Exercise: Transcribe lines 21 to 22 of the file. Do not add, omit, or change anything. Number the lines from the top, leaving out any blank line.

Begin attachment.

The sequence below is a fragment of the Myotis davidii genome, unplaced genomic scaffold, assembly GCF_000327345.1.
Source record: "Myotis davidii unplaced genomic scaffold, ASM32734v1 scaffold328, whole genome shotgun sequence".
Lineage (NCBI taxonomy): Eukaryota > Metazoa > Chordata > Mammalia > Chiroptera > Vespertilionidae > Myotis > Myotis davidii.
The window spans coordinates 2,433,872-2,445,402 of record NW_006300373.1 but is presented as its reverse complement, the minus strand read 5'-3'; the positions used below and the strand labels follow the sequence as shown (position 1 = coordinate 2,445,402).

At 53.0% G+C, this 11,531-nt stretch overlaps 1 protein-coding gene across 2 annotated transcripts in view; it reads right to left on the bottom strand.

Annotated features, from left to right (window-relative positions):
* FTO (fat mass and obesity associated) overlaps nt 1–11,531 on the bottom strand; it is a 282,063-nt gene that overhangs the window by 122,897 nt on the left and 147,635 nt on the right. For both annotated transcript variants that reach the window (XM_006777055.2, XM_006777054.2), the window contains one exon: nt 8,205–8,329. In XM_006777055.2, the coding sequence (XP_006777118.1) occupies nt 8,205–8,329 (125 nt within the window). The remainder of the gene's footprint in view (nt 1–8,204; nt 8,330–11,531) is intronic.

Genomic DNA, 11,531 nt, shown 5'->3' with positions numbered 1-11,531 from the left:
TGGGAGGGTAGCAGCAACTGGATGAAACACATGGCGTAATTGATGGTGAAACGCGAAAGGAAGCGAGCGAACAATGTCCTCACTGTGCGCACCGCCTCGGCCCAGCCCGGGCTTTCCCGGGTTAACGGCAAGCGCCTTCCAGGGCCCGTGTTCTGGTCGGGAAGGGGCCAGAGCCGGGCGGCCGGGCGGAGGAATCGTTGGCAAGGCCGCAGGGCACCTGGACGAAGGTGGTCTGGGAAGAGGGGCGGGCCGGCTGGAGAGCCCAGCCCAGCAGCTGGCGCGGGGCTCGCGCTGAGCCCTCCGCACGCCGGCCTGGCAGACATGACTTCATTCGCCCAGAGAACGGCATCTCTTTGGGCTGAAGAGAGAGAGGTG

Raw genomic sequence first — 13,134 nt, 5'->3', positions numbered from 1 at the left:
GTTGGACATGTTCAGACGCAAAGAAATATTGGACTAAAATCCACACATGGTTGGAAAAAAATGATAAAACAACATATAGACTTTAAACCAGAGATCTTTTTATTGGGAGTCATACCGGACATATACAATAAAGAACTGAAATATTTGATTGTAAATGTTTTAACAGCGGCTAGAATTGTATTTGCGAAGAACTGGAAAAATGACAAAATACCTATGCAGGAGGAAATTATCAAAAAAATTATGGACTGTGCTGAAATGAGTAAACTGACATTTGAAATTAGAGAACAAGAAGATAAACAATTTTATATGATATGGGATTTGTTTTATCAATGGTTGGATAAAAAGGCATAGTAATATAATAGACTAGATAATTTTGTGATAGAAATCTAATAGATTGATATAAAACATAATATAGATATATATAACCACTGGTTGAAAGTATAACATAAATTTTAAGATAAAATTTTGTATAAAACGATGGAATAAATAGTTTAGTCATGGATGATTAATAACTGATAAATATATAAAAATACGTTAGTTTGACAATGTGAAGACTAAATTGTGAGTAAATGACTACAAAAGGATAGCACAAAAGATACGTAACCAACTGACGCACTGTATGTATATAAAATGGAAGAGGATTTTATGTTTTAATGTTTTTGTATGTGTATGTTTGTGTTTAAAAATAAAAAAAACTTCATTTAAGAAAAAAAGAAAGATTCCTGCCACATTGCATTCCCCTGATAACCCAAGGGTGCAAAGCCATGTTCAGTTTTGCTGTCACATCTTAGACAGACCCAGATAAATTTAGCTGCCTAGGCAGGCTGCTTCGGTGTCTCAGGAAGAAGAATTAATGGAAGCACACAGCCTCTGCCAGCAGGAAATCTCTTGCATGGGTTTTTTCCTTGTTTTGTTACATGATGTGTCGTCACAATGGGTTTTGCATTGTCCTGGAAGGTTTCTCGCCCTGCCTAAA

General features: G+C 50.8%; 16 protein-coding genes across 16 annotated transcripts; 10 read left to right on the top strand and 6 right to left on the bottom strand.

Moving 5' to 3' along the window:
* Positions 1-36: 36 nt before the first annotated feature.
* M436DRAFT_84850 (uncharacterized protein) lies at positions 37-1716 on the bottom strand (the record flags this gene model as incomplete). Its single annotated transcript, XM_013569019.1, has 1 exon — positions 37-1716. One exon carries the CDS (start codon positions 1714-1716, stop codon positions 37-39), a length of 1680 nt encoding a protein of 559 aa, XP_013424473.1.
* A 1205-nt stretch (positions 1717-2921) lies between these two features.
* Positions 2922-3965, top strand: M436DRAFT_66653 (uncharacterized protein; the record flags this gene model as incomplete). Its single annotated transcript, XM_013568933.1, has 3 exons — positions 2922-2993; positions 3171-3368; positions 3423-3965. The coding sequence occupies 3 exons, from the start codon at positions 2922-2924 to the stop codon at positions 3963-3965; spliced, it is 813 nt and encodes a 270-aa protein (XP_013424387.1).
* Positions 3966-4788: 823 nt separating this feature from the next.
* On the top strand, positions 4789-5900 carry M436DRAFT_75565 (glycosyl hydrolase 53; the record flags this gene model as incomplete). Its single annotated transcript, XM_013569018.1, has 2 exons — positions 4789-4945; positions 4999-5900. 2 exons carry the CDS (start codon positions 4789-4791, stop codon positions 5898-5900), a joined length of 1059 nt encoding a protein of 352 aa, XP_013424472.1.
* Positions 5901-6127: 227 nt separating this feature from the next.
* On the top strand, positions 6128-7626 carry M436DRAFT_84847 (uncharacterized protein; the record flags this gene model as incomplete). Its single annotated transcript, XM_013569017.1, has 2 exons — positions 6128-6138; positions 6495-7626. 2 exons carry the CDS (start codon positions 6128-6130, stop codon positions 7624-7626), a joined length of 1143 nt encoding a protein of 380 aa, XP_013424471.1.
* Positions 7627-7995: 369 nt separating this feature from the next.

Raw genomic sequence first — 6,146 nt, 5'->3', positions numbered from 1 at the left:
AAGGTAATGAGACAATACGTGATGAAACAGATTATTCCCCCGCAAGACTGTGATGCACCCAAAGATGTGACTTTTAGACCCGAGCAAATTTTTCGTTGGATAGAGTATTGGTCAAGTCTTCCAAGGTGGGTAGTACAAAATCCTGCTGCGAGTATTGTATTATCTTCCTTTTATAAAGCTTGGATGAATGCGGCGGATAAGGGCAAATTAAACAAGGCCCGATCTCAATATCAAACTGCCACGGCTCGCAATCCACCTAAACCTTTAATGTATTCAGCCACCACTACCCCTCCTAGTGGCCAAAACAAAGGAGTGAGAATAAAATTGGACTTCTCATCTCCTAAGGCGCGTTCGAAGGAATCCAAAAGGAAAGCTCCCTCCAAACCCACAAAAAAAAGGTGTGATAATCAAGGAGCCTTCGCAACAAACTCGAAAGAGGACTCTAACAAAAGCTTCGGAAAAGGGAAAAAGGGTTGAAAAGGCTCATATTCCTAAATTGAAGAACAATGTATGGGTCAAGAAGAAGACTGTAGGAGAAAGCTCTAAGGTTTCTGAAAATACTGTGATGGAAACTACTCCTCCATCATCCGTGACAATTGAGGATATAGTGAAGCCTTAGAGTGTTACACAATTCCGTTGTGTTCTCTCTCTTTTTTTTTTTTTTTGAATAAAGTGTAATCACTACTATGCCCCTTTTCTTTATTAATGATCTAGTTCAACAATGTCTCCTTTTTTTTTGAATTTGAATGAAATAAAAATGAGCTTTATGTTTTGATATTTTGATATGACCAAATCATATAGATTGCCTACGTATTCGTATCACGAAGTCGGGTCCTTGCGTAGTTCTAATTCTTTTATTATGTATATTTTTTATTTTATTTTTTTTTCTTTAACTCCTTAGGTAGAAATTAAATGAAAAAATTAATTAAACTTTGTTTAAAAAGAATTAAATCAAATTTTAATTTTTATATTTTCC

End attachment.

* On the top strand, positions 6128-7626 carry M436DRAFT_84847 (uncharacterized protein; the record flags this gene model as incomplete). Its single annotated transcript, XM_013569017.1, has 2 exons — positions 6128-6138; positions 6495-7626. 2 exons carry the CDS (start codon positions 6128-6130, stop codon positions 7624-7626), a joined length of 1143 nt encoding a protein of 380 aa, XP_013424471.1.
* Positions 7627-7995: 369 nt separating this feature from the next.